Even if the fig tree does not blossom, and there is no fruit on the vines, even if the yield of the olive fails and the fields produce no food, even if the flock is cut off from the fold, and there are no cattle in the stalls, Yet I will choose to rejoice in the Lord; I will choose to shout in exultation in the victorious God of my salvation! The Lord God is my strength, my source of courage, my invincible army; He has made my feet steady and sure like hinds’ feet and makes me walk forward with spiritual confidence on my high places of challenge and responsibility.
Nine years ago, I began the life-changing, daily journey of living with chronic illnesses. I can’t say this journey has been easy or enjoyable, but I wouldn’t trade it for anything because of what I’ve learned (and am learning) in it. These verses from Habakkuk 3 delineate one of the lessons God has been faithful to teach (and to keep teaching) this exceedingly stubborn student – the lesson of choosing to trust Him and His Sovereignty and His plan instead of worrying.
I’ve wasted way too many years of playing the what-if question game of worry (and still struggle with it, including this morning about posting this devotional!). I still find myself wanting to choose the default of worry with what-if questions like “what if insurance stops paying for my medicines? What if the medicines stop working? What if I have to use a wheelchair all of the time?” and so on and so forth in that vicious cycle of trying to account for every possible outcome.
Honestly, I just want to be in control and I don’t think I’m alone in this. This quote sums it up for me – “control is a drug and we are all hooked”.
Yes, I know the verses from Matthew and Luke and Philippians and the many other places that tell me not to worry and to remember the sparrows and the flowers and such. But my mind and heart keep right on fingering through the worry beads of those what-if questions until God gently reminds me yet again that only He is in control, only He is Sovereign, and only in trusting Him can I know the peace, calm, security, rest, freedom, hope, courage, joy, and strength of choosing to think like Habakkuk with the even-if’s.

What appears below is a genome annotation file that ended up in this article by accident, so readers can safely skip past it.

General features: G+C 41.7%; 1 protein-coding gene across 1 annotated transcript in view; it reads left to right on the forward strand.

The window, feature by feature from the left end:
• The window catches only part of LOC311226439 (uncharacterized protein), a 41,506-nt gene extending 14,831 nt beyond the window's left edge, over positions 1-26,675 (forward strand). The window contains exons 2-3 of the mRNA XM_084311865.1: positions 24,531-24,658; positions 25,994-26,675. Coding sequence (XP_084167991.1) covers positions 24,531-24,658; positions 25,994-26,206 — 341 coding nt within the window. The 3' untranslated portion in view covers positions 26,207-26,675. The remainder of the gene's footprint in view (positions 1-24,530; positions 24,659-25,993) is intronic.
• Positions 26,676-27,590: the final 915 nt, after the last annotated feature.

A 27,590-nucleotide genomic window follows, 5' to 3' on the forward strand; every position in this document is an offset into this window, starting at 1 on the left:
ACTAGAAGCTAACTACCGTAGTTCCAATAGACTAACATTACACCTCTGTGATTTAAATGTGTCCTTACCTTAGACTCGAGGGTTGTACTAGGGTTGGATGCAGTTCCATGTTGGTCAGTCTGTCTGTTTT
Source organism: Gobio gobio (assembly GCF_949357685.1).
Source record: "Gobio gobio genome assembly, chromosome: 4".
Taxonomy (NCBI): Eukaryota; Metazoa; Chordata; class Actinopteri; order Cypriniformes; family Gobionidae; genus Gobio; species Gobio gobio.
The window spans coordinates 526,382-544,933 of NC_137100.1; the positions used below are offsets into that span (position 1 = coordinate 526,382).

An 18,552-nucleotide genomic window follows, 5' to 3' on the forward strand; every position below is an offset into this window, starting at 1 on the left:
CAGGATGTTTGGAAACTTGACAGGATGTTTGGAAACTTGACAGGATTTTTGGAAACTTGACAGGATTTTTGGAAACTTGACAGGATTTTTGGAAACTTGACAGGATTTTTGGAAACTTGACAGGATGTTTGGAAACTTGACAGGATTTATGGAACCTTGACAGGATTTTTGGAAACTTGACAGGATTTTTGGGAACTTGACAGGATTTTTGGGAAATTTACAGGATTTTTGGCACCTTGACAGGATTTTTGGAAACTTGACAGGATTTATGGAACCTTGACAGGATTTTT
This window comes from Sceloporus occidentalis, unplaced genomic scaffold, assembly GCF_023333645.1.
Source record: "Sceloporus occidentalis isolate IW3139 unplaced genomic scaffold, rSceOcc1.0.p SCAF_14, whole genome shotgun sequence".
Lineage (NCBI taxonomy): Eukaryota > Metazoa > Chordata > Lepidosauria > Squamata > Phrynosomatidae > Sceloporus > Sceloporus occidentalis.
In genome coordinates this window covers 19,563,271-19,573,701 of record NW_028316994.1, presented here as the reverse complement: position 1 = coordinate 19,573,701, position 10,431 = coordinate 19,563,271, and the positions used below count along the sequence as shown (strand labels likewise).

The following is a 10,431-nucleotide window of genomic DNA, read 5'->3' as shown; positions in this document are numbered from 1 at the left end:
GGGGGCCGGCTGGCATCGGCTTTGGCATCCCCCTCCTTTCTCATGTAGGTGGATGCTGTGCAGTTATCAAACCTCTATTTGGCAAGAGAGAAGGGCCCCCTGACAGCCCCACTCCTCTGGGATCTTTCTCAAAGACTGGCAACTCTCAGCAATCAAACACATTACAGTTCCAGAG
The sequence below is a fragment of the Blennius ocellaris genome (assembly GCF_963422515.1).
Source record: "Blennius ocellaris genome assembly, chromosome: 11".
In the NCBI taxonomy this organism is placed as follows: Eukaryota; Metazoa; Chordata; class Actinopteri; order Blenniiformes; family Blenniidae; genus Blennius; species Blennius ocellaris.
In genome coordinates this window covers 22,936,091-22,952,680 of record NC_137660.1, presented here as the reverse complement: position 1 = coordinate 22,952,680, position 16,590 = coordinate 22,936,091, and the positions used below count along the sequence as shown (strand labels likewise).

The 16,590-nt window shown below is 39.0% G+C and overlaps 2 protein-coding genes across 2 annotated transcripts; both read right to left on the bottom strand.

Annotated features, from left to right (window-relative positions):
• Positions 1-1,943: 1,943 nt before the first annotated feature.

Habakkuk told of the worst case scenario for an agrarian society – empty fields and barns – and he trusted God with those even if’s. Shadrach/Meshach/Abednego in Daniel 3 did the same with their even-if of the fiery furnace; the sons of Korah chose the even-if of Psalm 46 and Paul in Romans 8 and so on…
This makes me ask – if they can do it, why can’t I choose even-if thinking? and why can’t all of us as Christians choose even-if thinking?
Even if we are thrown into the fiery furnace
Even if our barns and fields are empty
Even if the earth gives way and the mountains be thrown into the sea
Even if suffering or disability or death comes
God is there. God is able. God is in control.
God alone is faithful to every single one of His promises all of the time. He alone will bring to completion the good work He has begun in us. He alone will provide so that we lack no good thing. He alone will make our feet steady and sure like the hinds’ feet for our high places. He alone will make our paths straight as we trust Him without leaning onto our own understanding. He alone will establish the work of our hands. He alone is our refuge and strength. He alone is our very present help in time of trouble. He alone is in control in the even-if‘s of our lives.
even-if* – original thought attributed to “The Scars That Have Shaped Me” by Vaneetha Rendall Risner who also cited Joni Eareckson Tada on this mode of thinking
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written by and copyrighted to Beth Madison, Ph.D., 2021.